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What Is Endometrial Cancer?

The uterus, or womb, lies between the bladder and rectum. The inner layer of the uterus is the endometrium. Endometrial cancer is cancer of this layer.

Untreated endometrial cancer spreads and causes problems in the pelvic area, including bowel and urinary disorders. If the spread continues, swollen glands (lymph nodes), an abdominal (belly) mass, and eventually liver, lung, and bone disease can result.

More than 30,000 new cases cancer are diagnosed each year in the United States.

What Causes Endometrial Cancer?

The cause is unknown. It usually occurs in women between 55 and 70 years old, but can occur in younger women before they go through menopause. Women at increased risk are overweight, have diabetes, have never been pregnant or given birth, or took estrogen for effects of menopause.

What Are the Symptoms of Endometrial Cancer?

Bleeding from the vagina after menopause is the main symptom. For women who haven’t gone through menopause, abnormal vaginal bleeding—heavy bleeding, minimal bleeding, bleeding between menstrual cycles—is the main symptom.

How Is Endometrial Cancer Diagnosed?

The health care provider will ask about symptoms and do a physical examination, including a pelvic examination. Vaginal ultrasonography may also be done.

To confirm the diagnosis, the doctor may take a biopsy specimen from the uterus by dilation and curettage (D&C). To do this, the cervix is dilated (widened) and a curette (a small spoon-shaped instrument) is inserted into the uterus to remove tissue.

The cancer is then classified into stages. Staging tells whether and how much the cancer spread. Stage I means tumor is only in the uterus; stage II, tumor invaded the cervix; stage III, tumor involved the vagina, ovary, or abdomen; and stage IV, tumor invaded the bladder and intestine. Blood tests, chest x-rays, and computed tomography (CT) of the abdomen and pelvis are studied to look for cancer spread.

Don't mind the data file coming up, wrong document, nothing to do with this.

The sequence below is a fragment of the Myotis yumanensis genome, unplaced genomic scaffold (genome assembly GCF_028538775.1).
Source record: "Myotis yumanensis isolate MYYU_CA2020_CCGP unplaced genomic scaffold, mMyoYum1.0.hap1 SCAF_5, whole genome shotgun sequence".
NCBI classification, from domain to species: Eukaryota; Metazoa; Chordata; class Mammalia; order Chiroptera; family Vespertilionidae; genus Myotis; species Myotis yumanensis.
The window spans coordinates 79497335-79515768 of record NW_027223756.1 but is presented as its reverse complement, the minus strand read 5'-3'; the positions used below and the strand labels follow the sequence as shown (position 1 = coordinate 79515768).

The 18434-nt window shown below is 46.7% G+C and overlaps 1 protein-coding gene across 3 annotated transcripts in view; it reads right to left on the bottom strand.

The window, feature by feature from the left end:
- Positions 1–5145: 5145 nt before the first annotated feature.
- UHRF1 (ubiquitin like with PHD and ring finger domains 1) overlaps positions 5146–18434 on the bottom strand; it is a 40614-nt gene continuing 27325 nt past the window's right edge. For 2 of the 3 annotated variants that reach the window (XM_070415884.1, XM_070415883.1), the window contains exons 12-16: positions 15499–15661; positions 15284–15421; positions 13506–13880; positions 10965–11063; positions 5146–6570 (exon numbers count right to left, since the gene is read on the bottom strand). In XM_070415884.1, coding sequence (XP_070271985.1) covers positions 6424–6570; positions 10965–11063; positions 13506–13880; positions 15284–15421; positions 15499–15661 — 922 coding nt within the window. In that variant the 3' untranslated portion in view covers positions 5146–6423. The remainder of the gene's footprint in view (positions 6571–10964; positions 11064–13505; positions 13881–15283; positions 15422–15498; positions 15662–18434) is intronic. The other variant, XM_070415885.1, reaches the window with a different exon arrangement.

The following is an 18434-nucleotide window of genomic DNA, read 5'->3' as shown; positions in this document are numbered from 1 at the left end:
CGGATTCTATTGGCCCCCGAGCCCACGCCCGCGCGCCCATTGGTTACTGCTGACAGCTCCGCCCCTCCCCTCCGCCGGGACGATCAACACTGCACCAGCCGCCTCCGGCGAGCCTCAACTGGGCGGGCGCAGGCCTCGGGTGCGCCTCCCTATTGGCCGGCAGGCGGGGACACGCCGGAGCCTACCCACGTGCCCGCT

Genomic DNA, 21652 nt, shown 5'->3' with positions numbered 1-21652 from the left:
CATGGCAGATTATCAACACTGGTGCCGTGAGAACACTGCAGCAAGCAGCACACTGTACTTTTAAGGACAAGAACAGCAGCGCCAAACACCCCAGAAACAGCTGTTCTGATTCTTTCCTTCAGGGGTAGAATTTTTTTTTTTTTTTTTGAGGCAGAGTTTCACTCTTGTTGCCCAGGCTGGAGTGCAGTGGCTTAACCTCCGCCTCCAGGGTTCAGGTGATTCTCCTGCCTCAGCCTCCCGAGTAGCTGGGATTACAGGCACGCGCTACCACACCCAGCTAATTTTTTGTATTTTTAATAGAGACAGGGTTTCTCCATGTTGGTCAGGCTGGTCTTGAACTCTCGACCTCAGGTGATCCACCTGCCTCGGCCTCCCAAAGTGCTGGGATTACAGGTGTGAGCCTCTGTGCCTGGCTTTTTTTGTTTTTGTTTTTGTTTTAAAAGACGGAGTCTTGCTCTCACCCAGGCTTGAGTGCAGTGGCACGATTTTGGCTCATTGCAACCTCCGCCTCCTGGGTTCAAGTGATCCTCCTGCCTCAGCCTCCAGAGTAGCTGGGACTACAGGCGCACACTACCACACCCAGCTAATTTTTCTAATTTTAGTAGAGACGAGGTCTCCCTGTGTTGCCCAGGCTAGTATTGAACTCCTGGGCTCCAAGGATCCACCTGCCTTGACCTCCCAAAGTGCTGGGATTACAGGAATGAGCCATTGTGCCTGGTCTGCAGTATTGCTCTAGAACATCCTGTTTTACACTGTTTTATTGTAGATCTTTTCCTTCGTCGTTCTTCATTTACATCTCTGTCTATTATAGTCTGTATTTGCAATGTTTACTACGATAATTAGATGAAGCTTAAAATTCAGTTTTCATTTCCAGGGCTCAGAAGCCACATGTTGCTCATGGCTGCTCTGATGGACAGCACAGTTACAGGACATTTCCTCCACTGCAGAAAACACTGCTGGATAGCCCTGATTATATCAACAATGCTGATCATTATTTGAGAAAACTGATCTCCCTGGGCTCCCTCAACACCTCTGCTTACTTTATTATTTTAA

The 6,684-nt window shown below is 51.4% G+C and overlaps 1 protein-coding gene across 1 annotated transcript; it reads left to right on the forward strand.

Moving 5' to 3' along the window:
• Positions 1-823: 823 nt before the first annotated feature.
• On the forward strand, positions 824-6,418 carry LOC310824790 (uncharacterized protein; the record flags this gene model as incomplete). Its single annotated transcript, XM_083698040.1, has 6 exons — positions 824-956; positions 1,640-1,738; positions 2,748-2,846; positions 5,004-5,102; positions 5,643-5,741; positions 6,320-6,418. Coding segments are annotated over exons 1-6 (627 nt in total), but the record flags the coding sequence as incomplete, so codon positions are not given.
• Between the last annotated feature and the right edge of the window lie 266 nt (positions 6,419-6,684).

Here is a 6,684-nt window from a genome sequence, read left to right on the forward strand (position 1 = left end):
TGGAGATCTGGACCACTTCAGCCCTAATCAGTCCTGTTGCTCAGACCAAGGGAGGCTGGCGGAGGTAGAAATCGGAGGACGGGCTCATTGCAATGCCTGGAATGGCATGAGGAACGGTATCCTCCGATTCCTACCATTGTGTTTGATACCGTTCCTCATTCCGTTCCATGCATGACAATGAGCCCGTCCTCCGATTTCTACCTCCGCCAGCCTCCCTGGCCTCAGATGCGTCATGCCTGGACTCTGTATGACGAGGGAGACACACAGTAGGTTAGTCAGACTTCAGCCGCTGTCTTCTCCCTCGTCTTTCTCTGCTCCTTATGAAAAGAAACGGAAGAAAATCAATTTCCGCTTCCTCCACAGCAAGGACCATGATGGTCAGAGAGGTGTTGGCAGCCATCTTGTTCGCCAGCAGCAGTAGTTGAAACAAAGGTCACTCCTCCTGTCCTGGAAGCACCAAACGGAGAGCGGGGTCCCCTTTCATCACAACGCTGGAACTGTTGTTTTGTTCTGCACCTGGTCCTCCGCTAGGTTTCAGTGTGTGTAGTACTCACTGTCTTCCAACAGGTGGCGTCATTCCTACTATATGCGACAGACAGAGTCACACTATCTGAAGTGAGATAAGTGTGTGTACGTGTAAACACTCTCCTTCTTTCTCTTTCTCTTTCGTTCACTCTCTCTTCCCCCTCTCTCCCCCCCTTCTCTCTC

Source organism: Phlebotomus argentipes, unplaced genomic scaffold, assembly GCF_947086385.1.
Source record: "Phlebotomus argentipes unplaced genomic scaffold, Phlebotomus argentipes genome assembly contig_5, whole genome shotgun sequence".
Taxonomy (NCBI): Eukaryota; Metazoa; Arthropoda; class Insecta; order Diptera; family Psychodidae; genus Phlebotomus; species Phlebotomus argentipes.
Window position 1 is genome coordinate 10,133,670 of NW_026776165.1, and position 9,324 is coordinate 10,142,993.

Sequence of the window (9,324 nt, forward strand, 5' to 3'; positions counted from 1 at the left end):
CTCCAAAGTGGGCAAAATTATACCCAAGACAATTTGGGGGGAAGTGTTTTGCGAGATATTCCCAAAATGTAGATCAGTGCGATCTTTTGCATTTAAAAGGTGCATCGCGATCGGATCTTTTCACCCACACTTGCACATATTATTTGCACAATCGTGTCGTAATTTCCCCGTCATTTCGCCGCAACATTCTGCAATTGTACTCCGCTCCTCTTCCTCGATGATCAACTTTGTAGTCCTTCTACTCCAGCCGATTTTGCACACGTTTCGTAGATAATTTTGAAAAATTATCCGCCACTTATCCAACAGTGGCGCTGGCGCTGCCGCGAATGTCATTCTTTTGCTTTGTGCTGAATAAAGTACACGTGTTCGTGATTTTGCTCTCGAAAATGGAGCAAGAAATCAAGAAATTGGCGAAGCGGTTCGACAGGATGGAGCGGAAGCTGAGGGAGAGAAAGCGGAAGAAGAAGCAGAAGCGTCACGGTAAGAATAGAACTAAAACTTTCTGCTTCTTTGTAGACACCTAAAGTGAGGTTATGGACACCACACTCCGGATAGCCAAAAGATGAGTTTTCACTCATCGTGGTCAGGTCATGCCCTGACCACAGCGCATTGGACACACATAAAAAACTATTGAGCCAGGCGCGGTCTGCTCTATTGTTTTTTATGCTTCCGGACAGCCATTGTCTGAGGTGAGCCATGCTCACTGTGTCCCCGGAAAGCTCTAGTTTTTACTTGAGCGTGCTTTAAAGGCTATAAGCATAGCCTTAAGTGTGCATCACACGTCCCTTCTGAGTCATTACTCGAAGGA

How Is Endometrial Cancer Treated?

Surgery, radiation, hormones, and chemotherapy are used for treatment, which depends on the cancer’s stage. Most endometrial cancers are diagnosed in early stages (I or II), and an operation to remove the uterus, fallopian tubes, and ovaries (hysterectomy and bilateral salpingo-oophorectomy) is usually suggested. Radiation may then be given if needed. Both surgery and radiation have side effects.

Hormones or chemotherapy may be recommended for cancer that has spread or returned after other treatment. Both these treatments also have side effects.

DOs and DON’Ts in Managing Endometrial Cancer:

  • DO remember that hysterectomy doesn’t affect sexual intercourse and desire.
  • DO remember you won’t have periods. You can have hot flashes, sweating, and other symptoms if your ovaries are surgically removed or hurt by radiation.
  • DO keep follow-up health care provider visits during and after treatment to watch for treatment responses or cancer recurrence.
  • DO call your health care provider if you have vaginal bleeding or abnormal vaginal discharge.
  • DO ask your health care provider about services and support groups for emotional support.
  • DO call your health care provider if you have treatment side effects.
  • DON’T ignore vaginal bleeding after menopause.
  • DON’T ignore abnormal vaginal bleeding (excess, between periods) before menopause.

Contact the following sources:

  • American Cancer Society
    Tel: (800) 227-2345
  • American College of Obstetricians and Gynecologists
    Tel: (202) 638-5577

Copyright © 2016 by Saunders, an imprint of Elsevier, Inc.

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